Senate bill would end Cuba trade embargo

Senate bill would end Cuba trade embargo
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The longstanding Cuba trade embargo would end under new legislation in the Senate.

Sen. Amy KlobucharAmy Jean KlobucharReported pressure on CNN in Time Warner merger raises retaliation fears Dem sens demand answers over reports DOJ wanted CNN sold Ted Cruz, Debbie Dingell help Chuck Todd celebrate 70 years of 'Meet the Press' MORE (D-Minn.), along with a bipartisan group of lawmakers, introduced a bill Thursday that would pave a way for American companies to do business in Cuba.

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The Freedom to Export to Cuba Act would strike down decades-old laws that prohibit U.S. businesses from trading with or operating in Cuba.

“It’s time to turn the page on our Cuba policy,” Klobuchar said. “Fifty years of the embargo has not secured our interests in Cuba and has disadvantaged American businesses by restricting commerce with a market of 11 million people just 90 miles from our shores.”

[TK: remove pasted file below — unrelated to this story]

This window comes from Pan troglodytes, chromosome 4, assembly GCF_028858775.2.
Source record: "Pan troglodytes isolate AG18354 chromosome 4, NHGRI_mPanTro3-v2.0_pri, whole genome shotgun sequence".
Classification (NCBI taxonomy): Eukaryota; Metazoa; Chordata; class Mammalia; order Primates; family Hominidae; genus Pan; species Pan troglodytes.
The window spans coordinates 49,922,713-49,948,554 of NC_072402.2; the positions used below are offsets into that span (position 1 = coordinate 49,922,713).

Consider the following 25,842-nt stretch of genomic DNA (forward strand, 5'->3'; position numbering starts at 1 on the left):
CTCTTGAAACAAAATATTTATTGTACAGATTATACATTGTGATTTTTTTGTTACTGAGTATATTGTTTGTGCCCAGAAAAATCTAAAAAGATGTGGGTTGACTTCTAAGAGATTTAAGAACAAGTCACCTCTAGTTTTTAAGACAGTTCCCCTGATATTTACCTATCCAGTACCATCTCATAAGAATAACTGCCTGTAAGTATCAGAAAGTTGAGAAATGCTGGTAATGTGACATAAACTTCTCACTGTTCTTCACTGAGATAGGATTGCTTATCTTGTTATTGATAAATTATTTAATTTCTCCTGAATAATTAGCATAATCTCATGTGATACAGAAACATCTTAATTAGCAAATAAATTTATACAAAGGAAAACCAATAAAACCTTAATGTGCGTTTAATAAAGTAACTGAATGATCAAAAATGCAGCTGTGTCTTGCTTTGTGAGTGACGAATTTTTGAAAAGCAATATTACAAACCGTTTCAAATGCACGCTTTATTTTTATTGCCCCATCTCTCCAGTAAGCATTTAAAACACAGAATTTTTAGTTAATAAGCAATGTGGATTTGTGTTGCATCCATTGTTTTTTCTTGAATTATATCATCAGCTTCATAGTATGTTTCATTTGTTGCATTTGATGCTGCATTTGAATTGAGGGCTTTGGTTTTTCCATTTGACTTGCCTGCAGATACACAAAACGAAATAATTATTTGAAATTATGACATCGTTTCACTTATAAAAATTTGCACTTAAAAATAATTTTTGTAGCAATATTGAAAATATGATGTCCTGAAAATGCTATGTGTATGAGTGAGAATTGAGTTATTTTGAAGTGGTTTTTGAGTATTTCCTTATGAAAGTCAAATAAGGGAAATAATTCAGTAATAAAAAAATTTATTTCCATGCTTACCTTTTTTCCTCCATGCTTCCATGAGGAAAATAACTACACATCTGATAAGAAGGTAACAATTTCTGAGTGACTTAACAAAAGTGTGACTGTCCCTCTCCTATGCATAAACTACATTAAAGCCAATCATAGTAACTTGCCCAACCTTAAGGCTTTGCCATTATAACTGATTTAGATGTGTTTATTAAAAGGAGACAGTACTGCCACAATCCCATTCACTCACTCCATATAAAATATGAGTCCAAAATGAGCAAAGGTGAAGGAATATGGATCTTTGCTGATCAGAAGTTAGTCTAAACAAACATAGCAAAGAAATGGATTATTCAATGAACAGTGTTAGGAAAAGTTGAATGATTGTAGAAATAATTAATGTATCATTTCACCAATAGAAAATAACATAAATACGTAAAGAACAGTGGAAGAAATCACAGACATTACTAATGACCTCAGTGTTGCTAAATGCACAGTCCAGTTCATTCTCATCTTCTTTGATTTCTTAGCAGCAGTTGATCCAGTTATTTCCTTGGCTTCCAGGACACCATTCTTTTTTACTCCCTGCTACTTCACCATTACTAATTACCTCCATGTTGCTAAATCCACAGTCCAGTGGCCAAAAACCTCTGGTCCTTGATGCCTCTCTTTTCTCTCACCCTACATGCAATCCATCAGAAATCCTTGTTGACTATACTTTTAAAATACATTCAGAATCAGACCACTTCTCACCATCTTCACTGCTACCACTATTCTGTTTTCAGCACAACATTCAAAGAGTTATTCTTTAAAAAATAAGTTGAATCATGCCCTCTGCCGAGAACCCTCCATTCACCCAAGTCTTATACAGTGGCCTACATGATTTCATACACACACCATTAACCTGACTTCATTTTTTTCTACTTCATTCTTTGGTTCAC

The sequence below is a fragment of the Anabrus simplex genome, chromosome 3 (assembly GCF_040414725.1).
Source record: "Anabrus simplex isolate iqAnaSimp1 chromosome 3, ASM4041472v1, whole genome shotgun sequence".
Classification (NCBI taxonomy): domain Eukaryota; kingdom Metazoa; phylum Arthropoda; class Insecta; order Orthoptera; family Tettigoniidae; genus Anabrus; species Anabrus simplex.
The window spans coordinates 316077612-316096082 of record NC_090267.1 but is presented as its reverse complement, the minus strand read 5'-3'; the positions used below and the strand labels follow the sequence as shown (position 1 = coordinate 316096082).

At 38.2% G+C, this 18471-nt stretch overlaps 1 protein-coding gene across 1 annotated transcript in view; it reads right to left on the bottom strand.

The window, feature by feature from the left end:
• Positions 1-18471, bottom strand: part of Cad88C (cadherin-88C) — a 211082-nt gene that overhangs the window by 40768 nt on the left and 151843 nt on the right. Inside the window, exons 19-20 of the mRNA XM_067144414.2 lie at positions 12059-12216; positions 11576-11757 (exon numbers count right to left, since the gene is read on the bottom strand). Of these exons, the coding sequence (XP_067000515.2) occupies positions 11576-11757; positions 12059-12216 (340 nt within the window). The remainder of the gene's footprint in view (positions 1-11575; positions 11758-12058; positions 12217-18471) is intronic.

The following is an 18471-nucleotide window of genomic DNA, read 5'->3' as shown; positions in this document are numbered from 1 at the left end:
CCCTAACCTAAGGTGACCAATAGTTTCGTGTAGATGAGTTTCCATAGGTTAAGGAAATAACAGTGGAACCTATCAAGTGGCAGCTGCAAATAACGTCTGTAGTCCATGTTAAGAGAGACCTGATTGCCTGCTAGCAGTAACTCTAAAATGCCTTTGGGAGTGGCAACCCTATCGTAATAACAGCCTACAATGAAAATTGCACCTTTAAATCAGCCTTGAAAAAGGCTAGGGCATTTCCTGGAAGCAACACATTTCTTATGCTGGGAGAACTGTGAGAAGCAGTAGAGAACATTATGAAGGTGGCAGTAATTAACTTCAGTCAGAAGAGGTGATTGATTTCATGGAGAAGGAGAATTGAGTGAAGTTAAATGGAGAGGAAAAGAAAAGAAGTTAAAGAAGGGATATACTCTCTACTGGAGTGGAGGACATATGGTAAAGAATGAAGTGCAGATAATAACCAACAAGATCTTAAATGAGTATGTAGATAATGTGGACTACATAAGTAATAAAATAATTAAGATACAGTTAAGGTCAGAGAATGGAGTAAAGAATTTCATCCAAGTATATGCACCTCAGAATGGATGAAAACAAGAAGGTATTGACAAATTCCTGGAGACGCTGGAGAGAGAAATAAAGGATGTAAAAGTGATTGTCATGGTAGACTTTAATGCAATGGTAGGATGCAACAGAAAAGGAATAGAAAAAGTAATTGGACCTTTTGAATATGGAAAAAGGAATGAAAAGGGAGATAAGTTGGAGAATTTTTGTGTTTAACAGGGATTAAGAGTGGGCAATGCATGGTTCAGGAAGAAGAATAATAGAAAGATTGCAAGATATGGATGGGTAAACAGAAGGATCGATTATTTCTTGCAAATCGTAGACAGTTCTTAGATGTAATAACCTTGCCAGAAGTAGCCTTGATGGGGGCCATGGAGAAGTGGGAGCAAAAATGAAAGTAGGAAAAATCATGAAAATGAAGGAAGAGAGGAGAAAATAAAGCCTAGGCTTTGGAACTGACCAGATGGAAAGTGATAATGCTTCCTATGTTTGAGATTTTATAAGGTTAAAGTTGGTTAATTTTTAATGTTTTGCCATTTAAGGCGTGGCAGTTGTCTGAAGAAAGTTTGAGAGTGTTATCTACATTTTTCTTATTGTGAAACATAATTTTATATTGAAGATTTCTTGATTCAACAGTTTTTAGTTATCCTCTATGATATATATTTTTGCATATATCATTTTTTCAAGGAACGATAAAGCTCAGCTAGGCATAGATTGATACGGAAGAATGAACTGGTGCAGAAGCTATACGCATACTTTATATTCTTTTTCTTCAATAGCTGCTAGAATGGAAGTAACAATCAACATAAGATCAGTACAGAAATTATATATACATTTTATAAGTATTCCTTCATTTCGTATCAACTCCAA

“There are many issues in our relationship with Cuba that must be addressed, but this legislation to lift the embargo will begin to open up new opportunities for American companies, boost job creation and exports, and help improve the quality of life for the Cuban people,” she added.

The Obama administration is easing trade and travel restrictions that have kept most Americans out of Cuba since 1961, but only Congress can completely do away with the embargo.

President Obama called on Congress to repeal the Cuba trade embargo during his State of the Union address.

Klobuchar’s bill would remove the restrictions on American companies doing business in Cuba, but a separate Senate bill would address the travel ban.

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